Cancer rates are growing in developing countries as people adopt western lifestyles, including smoking, high-fat diets, fast food and less physical activity. Cancer to Surpass Heart Disease as World’s Leading Killer – washingtonpost.com
This truly will be an administration that looks like America, or
at least that slice of America that got double 800s on their SATs. Even
more than past administrations, this will be a valedictocracy — rule by
those who graduate first in their high school classes. If a foreign
enemy attacks the United States during the Harvard-Yale game any time
over the next four years, we’re screwed.
~ David Brooks
The country’s Bolsa Familia program – which pays poor mothers to keep their children in school and follow healthcare rules – is reducing poverty.
Of course, it costs too much for the richest country in the world to do anything like that. Besides, who wants poor people who can read, write, think for themselves and see through lies?
We live in two Americas. One America, now the minority, functions in a print-based, literate world. It can cope with complexity and has the intellectual tools to separate illusion from truth. The other America, which constitutes the majority, exists in a non-reality-based belief system. This America, dependent on skillfully manipulated images for information, has severed itself from the literate, print-based culture. It cannot differentiate between lies and truth. It is informed by simplistic, childish narratives and cliches. It is thrown into confusion by ambiguity, nuance and self-reflection. This divide, more than race, class or gender, more than rural or urban, believer or nonbeliever, red state or blue state, has split the country into radically distinct, unbridgeable and antagonistic entities.
There are over 42 million American adults, 20 percent of whom hold high school diplomas, who cannot read, as well as the 50 million who read at a fourth- or fifth-grade level. Nearly a third of the nation’s population is illiterate or barely literate. And their numbers are growing by an estimated 2 million a year. But even those who are supposedly literate retreat in huge numbers into this image-based existence. A third of high school graduates, along with 42 percent of college graduates, never read a book after they finish school. Eighty percent of the families in the United States last year did not buy a book.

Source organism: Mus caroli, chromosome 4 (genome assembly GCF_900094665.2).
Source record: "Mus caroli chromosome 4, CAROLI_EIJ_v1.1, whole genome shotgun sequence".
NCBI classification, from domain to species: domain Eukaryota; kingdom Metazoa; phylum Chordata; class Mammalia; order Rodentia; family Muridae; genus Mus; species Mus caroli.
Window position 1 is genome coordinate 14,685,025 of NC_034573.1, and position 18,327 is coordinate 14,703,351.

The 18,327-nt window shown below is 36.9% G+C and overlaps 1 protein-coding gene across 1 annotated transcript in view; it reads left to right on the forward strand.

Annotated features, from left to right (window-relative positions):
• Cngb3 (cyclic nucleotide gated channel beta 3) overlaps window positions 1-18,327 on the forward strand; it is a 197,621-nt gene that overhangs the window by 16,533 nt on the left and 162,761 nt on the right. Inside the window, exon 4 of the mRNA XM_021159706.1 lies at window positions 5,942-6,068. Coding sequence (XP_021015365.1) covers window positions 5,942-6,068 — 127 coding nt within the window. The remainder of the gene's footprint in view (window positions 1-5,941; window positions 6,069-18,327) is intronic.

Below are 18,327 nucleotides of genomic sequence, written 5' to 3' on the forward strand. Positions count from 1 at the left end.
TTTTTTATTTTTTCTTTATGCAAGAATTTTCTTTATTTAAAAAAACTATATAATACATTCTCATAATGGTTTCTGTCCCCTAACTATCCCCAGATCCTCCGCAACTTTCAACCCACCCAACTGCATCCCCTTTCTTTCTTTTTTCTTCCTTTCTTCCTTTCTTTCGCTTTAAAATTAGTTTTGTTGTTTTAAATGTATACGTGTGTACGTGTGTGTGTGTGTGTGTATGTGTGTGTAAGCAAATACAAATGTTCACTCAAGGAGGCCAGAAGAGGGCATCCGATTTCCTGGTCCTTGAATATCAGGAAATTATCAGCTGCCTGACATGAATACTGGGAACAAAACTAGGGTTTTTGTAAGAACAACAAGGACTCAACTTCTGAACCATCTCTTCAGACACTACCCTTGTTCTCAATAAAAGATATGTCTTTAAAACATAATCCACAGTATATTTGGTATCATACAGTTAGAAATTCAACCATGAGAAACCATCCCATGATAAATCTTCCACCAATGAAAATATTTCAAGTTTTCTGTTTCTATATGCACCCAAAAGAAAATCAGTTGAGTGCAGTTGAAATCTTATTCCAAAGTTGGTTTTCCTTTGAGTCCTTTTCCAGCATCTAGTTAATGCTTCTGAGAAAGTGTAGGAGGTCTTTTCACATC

The illiterate rarely vote…. AlterNet
“There is hope in bringing Ted Williams back, after all,” cloning and stem cell expert John Gearhart of the University of Pennsylvania said in an e-mail. The family of Williams, the Boston Red Sox hitter, had his body frozen by cryogenics firm Alcor after he died in 2002.
Gearhart was only half-joking and said the study “may now stimulate the small industry of freezing parts of us before we die to bring us back in the future.”
While this is unquestionablye another breakthrough in biochemical science that will certainly have (presently unknown) applications, the above statement is nonsense. No one can be “brought back” by cloning. At most, one could produce a similar-looking person with identical genetics. Individuals, however, are a product mostly of their environment and the way they are raised, and there is no way to control those all-important factors to reproduce a famous ballplayer — or a saint. Nutritional differences alone would prevent it, among literally billions of other things.
Scientists who make remarks like this (even in jest) do a great disservice by further misinforming an already ignorant public who are afraid of processes they don’t begin to understand properly. They also raise the hopes of people who need to be working through their grief, not prolonging it.
I wonder if this guy has money in one of those companies? Hmmmmm?
BuddhaNet is a great place to browse for all sorts of links to sites related to Buddha, Dharma and Sangha. If you are looking for a source of ongoing information, their page on Buddhist magazines and journals is a great place to start.